The collision of two massive galaxy clusters 1.6 billion light years from Earth revived a radio source in a fading cloud of electrons, creating a “radio phoenix.” The phenomenon was recorded by a team of astronomers including William Dawson of the UC Davis physics department and Lawrence Livermore National Laboratory.
According to a news release from the Chandra X-ray observatory,
Astronomers think that the supermassive black hole close to the center of Abell 1033 erupted in the past. Streams of high-energy electrons filled a region hundreds of thousands of light years across and produced a cloud of bright radio emission. This cloud faded over a period of millions of years as the electrons lost energy and the cloud expanded.
The radio phoenix emerged when another cluster of galaxies slammed into the original cluster, sending shock waves through the system. These shock waves, similar to sonic booms produced by supersonic jets, passed through the dormant cloud of electrons. The shock waves compressed the cloud and re-energized the electrons, which caused the cloud to once again shine at radio frequencies.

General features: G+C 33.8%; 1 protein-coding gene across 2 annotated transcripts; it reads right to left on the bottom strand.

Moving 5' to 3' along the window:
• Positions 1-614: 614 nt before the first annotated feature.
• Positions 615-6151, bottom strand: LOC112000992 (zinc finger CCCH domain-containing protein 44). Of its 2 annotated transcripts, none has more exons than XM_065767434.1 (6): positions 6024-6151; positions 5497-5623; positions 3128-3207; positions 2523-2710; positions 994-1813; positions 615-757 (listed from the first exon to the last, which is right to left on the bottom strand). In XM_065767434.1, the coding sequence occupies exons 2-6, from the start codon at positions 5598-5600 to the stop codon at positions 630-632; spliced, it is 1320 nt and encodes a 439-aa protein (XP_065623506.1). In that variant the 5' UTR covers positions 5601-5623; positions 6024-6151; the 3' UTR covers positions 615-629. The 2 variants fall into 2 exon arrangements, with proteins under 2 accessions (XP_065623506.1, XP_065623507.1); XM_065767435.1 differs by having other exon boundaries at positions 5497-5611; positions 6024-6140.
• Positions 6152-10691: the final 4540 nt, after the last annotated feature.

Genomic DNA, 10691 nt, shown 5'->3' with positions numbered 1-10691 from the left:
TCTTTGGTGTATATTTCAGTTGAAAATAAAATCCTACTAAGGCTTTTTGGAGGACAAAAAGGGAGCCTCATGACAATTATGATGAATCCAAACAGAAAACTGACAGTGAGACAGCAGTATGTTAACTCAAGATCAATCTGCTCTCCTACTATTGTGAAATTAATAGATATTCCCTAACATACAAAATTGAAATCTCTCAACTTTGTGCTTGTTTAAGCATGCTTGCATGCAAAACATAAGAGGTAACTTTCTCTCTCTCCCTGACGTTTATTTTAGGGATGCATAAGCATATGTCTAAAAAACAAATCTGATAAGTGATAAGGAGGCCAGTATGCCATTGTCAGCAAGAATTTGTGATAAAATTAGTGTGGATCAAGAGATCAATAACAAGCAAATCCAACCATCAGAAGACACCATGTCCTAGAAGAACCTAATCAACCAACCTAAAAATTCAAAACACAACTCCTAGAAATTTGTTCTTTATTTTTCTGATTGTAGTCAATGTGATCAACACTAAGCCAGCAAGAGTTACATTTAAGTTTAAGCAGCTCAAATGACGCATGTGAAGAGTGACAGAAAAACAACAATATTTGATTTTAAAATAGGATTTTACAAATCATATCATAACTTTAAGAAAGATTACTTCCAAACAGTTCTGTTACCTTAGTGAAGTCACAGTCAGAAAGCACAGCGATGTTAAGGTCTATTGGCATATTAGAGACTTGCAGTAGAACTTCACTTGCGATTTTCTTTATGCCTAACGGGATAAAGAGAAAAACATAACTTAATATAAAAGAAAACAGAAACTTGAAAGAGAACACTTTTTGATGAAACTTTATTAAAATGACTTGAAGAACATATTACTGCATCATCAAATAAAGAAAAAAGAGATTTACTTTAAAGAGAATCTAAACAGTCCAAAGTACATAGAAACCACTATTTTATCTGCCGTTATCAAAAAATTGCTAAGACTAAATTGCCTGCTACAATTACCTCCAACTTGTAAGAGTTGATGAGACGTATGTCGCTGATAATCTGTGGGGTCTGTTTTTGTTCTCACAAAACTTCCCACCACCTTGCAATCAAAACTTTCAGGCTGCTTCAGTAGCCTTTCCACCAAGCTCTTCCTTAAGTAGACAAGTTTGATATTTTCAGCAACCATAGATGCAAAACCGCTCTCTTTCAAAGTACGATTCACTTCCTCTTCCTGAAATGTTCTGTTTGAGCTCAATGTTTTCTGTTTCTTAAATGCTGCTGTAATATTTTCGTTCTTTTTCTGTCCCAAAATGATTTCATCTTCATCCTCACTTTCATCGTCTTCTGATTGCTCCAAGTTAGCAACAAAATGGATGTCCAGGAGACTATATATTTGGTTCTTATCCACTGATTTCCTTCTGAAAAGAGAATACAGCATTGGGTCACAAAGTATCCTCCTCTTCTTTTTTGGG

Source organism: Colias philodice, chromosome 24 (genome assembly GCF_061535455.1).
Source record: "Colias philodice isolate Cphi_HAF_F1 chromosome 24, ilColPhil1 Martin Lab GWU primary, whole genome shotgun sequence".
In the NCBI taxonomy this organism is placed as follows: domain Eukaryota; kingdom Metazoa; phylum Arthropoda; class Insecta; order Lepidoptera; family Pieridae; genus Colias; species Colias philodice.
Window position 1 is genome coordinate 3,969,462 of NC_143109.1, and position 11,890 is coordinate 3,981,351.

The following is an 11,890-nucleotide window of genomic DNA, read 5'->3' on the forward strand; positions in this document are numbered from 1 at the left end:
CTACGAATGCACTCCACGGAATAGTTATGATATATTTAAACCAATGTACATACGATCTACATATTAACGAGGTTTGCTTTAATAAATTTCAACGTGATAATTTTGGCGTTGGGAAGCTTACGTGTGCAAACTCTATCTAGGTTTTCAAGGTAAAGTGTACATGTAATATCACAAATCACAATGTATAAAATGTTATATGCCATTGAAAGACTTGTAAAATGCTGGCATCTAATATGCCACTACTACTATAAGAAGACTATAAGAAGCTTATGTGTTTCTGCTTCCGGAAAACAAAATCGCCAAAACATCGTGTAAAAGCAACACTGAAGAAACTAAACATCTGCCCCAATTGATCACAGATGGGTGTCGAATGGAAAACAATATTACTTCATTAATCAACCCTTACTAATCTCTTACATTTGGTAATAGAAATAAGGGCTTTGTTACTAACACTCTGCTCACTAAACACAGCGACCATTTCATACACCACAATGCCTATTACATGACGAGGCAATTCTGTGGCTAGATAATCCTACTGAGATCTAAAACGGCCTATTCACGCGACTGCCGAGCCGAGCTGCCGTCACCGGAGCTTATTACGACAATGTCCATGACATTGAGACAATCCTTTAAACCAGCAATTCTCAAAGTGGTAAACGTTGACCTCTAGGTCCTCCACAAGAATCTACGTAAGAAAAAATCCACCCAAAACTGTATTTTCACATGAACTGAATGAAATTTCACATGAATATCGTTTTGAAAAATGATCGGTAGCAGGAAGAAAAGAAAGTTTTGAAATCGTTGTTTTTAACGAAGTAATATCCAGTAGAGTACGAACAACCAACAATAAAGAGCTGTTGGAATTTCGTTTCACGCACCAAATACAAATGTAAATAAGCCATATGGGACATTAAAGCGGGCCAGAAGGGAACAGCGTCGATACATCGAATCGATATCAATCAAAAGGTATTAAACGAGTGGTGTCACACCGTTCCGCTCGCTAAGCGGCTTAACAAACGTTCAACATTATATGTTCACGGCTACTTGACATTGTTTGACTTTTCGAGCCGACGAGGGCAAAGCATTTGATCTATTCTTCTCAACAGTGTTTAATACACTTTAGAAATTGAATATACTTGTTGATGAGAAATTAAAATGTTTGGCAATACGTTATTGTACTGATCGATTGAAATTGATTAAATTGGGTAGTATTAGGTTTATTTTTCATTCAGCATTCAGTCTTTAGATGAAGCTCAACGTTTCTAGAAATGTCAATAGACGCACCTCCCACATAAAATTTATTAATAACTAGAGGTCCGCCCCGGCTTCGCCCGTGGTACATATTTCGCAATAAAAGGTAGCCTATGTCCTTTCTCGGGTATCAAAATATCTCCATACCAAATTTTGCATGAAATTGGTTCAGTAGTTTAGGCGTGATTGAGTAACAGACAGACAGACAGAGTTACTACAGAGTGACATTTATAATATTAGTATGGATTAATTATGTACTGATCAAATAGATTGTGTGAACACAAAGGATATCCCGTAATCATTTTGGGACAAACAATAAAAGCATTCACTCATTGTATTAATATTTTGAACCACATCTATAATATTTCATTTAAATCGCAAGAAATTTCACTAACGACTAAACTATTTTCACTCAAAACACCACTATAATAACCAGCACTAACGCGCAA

The “phoenix” can be seen as the bright white splotch in the center of this image. X-rays are shown in pink and dark matter in blue.
Galaxy clusters are the most massive objects in the universe held together by gravity. Understanding how they grow is important for understanding how the universe has evolved over time.
Previously, Dawson and colleagues observed how the collision of another pair of galaxy clusters caused a new burst of star formation in a dormant area.